Answers to questions about Medicare
Q: I just received my first Medicare Part B bill of the year, and my monthly premium is $115.40, rather than the $96.40 that most people are paying.
Why am I paying so much more than everyone else? I don’t earn enough to be hit by the high-income surcharge, and I’ve been covered by Medicare for several years. I’m 68, but I haven’t started collecting Social Security benefits.
A: You are correct: Most people are still paying $96.40 per month for Medicare Part B benefits, which cover doctors’ visits and outpatient care. That’s because the majority of Medicare beneficiaries are protected by the so-called hold-harmless provision, which prohibits their Social Security benefits from going down in any year.
Here’s how it works: There was no cost-of-living adjustment in Social Security benefits for 2011 because inflation has been so low. Because most people have their monthly Medicare premiums deducted from their Social Security check, applying the increase in Medicare Part B premiums would have resulted in a reduced benefit.
Therefore, most existing Medicare beneficiaries are exempt from the premium increase. But because you do not yet collect Social Security benefits, you’re not protected by the hold-harmless provision and you have to pay the increased premium for Medicare Part B.
There are other exceptions. People who enroll in Medicare Part B for the first time in 2011 are not protected by the hold-harmless provision because they have not received Medicare benefits in the past.
Likewise, retirees who aren’t part of the Social Security system — for example, some former public-sector employees — are not protected by the hold-harmless provision. Both groups must pay the $115.40 monthly premium.
A few other groups will also pay more than $96.40 a month for Part B. Retirees who enrolled in 2010 will pay $110.50 per month, which is the same premium that they paid last year.
And individuals with modified adjusted gross income of $85,000 or more (or $170,000 or more if married filing jointly) will pay a high-income surcharge on both their Part B and their Part D premiums.
For more information about who pays what Medicare premiums in 2011, see the Kiplinger article “How Much You’ll Pay for Medicare in 2011” at http://bitly.com/ MedicareCosts.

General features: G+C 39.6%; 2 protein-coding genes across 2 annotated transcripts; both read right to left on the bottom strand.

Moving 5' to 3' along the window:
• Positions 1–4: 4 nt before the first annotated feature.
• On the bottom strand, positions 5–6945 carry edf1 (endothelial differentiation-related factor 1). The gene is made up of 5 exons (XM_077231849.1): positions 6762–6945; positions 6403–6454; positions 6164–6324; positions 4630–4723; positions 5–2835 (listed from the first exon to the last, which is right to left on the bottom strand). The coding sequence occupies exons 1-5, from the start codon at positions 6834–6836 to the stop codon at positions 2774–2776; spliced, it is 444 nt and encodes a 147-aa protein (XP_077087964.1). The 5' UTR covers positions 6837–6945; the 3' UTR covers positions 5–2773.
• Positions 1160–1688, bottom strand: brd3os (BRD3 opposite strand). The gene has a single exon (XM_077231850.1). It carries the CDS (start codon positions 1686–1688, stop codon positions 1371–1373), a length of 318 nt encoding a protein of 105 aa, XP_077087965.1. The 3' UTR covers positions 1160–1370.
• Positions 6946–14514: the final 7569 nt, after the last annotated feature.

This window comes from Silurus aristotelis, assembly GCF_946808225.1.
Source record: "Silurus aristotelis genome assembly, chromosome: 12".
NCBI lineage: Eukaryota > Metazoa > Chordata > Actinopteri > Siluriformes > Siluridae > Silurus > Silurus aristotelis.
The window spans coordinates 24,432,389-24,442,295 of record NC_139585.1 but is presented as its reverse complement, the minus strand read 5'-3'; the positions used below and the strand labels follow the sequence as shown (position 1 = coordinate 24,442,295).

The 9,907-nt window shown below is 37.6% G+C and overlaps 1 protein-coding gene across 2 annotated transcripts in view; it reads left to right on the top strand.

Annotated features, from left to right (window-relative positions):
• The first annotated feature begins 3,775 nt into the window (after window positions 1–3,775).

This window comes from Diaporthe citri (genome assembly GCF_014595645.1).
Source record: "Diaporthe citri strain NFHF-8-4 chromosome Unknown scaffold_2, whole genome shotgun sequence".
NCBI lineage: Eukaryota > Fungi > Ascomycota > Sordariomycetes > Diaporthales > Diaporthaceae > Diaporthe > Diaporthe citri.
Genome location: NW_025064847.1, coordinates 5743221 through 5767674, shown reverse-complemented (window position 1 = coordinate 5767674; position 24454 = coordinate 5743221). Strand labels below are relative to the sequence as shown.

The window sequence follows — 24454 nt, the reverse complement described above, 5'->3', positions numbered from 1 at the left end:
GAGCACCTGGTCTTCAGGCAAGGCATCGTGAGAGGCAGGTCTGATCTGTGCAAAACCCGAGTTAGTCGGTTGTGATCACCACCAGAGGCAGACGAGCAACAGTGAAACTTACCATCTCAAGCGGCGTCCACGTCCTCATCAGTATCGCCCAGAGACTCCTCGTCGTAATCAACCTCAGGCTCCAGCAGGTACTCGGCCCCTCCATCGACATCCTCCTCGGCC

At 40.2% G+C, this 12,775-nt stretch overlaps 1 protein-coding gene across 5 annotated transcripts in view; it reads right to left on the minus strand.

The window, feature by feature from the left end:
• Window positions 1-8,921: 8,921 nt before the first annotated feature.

Q. What is expected to happen to Medicare and Social Security premiums in 2012?
A. Millions of retired and disabled people in the United States had better brace for another year with no increase in Social Security payments.
The government is projecting a slight upward cost-of-living adjustment for Social Security benefits next year, the first increase since 2009.
But for beneficiaries whose Medicare premiums are deducted from their Social Security, the increased cost of Medicare is expected to wipe out any increase in Social Security benefits, leaving them without a raise for a third straight year.
As explained above, when Medicare premiums rise and Social Security benefits don’t, most beneficiaries don’t see their benefit check go down because of the hold-harmless provision. But even in years when Social Security payments rise, if Medicare premiums rise as much or more, beneficiaries won’t see their checks go up, either.
David Certner of AARP estimates that as many as three-fourths of beneficiaries will have their entire Social Security increase swallowed by rising Medicare premiums next year.
Q: How does Medicare Part D’s new 50 percent discount on brand-name prescription drugs work for seniors affected by the so-called doughnut hole? Doesn’t it just mean that we end up in the doughnut hole for longer?
A: The prescription-drug coverage gap, known as the doughnut hole, has been the big downside of the Medicare Part D program since it was launched in 2006.
But beginning in 2011, the gap will start to shrink. Once your total drug costs reach $2,840 for the year (including your share and the insurer’s share of the costs), you will get a 50 percent discount on your brand-name drugs.
Your pharmacy will apply the discount automatically when you purchase the medications. After your out-of-pocket costs reach $4,550 for the year, you qualify for catastrophic coverage and your Part D plan picks up most of the tab.
As you mention, this discount would have merely left you in the doughnut hole longer if they hadn’t changed the way the doughnut hole is calculated, too.
To avoid this problem, the entire cost of the drug — before the 50 percent discount is applied — counts toward the amount needed to fill the coverage gap. If the drug costs $100, for example, and you pay $50, the entire $100 will count toward your out-of-pocket costs that trigger catastrophic coverage.
The discount comes off the price that the Part D plan has negotiated with the pharmacy for that specific drug, said Jim Turner of Humana. The dispensing fee (often $2 to $5) isn’t discounted, but it is added to the discounted amount of the prescription and does count toward the $4,550 in out-of-pocket costs.
Also starting this year, you’ll only pay 93 percent of the cost of generic drugs, with the government picking up the remaining 7 percent. But in this case, only the 93 percent of the cost that you pay yourself counts toward leaving the doughnut hole.
© 2011 Kiplinger. All rights reserved. Distributed by Tribune Media Services, Inc. The Associated Press also contributed to this article.